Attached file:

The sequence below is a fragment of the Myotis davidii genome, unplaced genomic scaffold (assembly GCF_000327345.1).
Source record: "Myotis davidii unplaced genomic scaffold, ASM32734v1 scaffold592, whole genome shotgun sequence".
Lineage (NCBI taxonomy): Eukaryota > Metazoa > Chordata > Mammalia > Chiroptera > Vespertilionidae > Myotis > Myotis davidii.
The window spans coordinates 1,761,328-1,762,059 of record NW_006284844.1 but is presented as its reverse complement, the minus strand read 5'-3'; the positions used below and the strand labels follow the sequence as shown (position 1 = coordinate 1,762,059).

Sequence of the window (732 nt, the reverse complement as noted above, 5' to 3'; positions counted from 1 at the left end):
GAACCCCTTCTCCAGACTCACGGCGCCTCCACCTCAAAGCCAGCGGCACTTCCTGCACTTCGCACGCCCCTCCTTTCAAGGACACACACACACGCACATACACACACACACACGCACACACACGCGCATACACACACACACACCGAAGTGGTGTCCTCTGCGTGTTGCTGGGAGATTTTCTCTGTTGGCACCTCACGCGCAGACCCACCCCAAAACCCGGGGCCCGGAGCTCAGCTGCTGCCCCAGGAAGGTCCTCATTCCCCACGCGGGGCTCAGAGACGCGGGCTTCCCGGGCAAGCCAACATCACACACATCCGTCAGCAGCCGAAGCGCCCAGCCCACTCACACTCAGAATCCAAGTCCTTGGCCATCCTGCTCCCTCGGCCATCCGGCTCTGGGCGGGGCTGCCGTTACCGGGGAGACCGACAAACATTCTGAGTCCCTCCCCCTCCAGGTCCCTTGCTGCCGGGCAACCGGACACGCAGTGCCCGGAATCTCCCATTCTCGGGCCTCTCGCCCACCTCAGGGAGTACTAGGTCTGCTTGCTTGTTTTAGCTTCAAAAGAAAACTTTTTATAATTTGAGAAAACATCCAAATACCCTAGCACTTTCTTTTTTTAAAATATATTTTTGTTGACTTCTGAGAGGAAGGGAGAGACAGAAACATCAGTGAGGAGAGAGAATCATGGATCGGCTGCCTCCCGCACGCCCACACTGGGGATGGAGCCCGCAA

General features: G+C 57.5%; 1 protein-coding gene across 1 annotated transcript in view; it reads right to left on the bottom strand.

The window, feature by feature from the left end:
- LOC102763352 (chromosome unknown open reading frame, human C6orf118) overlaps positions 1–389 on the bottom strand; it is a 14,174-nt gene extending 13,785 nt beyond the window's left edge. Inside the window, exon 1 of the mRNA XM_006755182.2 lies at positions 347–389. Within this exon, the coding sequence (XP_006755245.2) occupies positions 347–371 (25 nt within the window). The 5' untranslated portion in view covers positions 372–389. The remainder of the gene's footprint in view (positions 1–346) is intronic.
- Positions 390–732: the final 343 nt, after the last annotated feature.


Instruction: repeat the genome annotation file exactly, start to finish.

The sequence below is a fragment of the Myotis davidii genome, unplaced genomic scaffold (assembly GCF_000327345.1).
Source record: "Myotis davidii unplaced genomic scaffold, ASM32734v1 scaffold592, whole genome shotgun sequence".
Lineage (NCBI taxonomy): Eukaryota > Metazoa > Chordata > Mammalia > Chiroptera > Vespertilionidae > Myotis > Myotis davidii.
The window spans coordinates 1,761,328-1,762,059 of record NW_006284844.1 but is presented as its reverse complement, the minus strand read 5'-3'; the positions used below and the strand labels follow the sequence as shown (position 1 = coordinate 1,762,059).

Sequence of the window (732 nt, the reverse complement as noted above, 5' to 3'; positions counted from 1 at the left end):
GAACCCCTTCTCCAGACTCACGGCGCCTCCACCTCAAAGCCAGCGGCACTTCCTGCACTTCGCACGCCCCTCCTTTCAAGGACACACACACACGCACATACACACACACACACGCACACACACGCGCATACACACACACACACCGAAGTGGTGTCCTCTGCGTGTTGCTGGGAGATTTTCTCTGTTGGCACCTCACGCGCAGACCCACCCCAAAACCCGGGGCCCGGAGCTCAGCTGCTGCCCCAGGAAGGTCCTCATTCCCCACGCGGGGCTCAGAGACGCGGGCTTCCCGGGCAAGCCAACATCACACACATCCGTCAGCAGCCGAAGCGCCCAGCCCACTCACACTCAGAATCCAAGTCCTTGGCCATCCTGCTCCCTCGGCCATCCGGCTCTGGGCGGGGCTGCCGTTACCGGGGAGACCGACAAACATTCTGAGTCCCTCCCCCTCCAGGTCCCTTGCTGCCGGGCAACCGGACACGCAGTGCCCGGAATCTCCCATTCTCGGGCCTCTCGCCCACCTCAGGGAGTACTAGGTCTGCTTGCTTGTTTTAGCTTCAAAAGAAAACTTTTTATAATTTGAGAAAACATCCAAATACCCTAGCACTTTCTTTTTTTAAAATATATTTTTGTTGACTTCTGAGAGGAAGGGAGAGACAGAAACATCAGTGAGGAGAGAGAATCATGGATCGGCTGCCTCCCGCACGCCCACACTGGGGATGGAGCCCGCAA

General features: G+C 57.5%; 1 protein-coding gene across 1 annotated transcript in view; it reads right to left on the bottom strand.

The window, feature by feature from the left end:
- LOC102763352 (chromosome unknown open reading frame, human C6orf118) overlaps positions 1–389 on the bottom strand; it is a 14,174-nt gene extending 13,785 nt beyond the window's left edge. Inside the window, exon 1 of the mRNA XM_006755182.2 lies at positions 347–389. Within this exon, the coding sequence (XP_006755245.2) occupies positions 347–371 (25 nt within the window). The 5' untranslated portion in view covers positions 372–389. The remainder of the gene's footprint in view (positions 1–346) is intronic.
- Positions 390–732: the final 343 nt, after the last annotated feature.